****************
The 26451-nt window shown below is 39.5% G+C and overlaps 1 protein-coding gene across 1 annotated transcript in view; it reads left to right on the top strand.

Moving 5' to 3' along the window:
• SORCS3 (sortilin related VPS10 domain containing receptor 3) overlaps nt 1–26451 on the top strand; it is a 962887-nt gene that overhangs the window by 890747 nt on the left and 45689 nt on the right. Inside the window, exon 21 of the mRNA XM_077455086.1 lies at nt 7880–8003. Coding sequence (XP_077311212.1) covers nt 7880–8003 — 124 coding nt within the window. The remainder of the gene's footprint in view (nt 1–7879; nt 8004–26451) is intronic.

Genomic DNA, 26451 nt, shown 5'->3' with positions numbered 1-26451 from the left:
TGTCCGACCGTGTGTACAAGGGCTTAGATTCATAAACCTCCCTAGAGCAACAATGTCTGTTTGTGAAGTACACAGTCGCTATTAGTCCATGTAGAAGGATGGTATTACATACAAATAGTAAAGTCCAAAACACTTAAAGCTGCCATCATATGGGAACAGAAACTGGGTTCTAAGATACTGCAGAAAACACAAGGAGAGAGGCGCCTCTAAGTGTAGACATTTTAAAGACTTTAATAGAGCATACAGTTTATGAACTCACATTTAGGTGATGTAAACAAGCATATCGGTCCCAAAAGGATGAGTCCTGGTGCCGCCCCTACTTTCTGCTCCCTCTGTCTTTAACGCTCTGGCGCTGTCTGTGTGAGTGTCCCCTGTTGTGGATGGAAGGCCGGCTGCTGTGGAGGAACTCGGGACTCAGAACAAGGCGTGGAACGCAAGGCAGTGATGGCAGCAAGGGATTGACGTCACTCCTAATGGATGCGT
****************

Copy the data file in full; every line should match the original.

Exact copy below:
The 26451-nt window shown below is 39.5% G+C and overlaps 1 protein-coding gene across 1 annotated transcript in view; it reads left to right on the top strand.

Moving 5' to 3' along the window:
• SORCS3 (sortilin related VPS10 domain containing receptor 3) overlaps nt 1–26451 on the top strand; it is a 962887-nt gene that overhangs the window by 890747 nt on the left and 45689 nt on the right. Inside the window, exon 21 of the mRNA XM_077455086.1 lies at nt 7880–8003. Coding sequence (XP_077311212.1) covers nt 7880–8003 — 124 coding nt within the window. The remainder of the gene's footprint in view (nt 1–7879; nt 8004–26451) is intronic.

Genomic DNA, 26451 nt, shown 5'->3' with positions numbered 1-26451 from the left:
TGTCCGACCGTGTGTACAAGGGCTTAGATTCATAAACCTCCCTAGAGCAACAATGTCTGTTTGTGAAGTACACAGTCGCTATTAGTCCATGTAGAAGGATGGTATTACATACAAATAGTAAAGTCCAAAACACTTAAAGCTGCCATCATATGGGAACAGAAACTGGGTTCTAAGATACTGCAGAAAACACAAGGAGAGAGGCGCCTCTAAGTGTAGACATTTTAAAGACTTTAATAGAGCATACAGTTTATGAACTCACATTTAGGTGATGTAAACAAGCATATCGGTCCCAAAAGGATGAGTCCTGGTGCCGCCCCTACTTTCTGCTCCCTCTGTCTTTAACGCTCTGGCGCTGTCTGTGTGAGTGTCCCCTGTTGTGGATGGAAGGCCGGCTGCTGTGGAGGAACTCGGGACTCAGAACAAGGCGTGGAACGCAAGGCAGTGATGGCAGCAAGGGATTGACGTCACTCCTAATGGATGCGT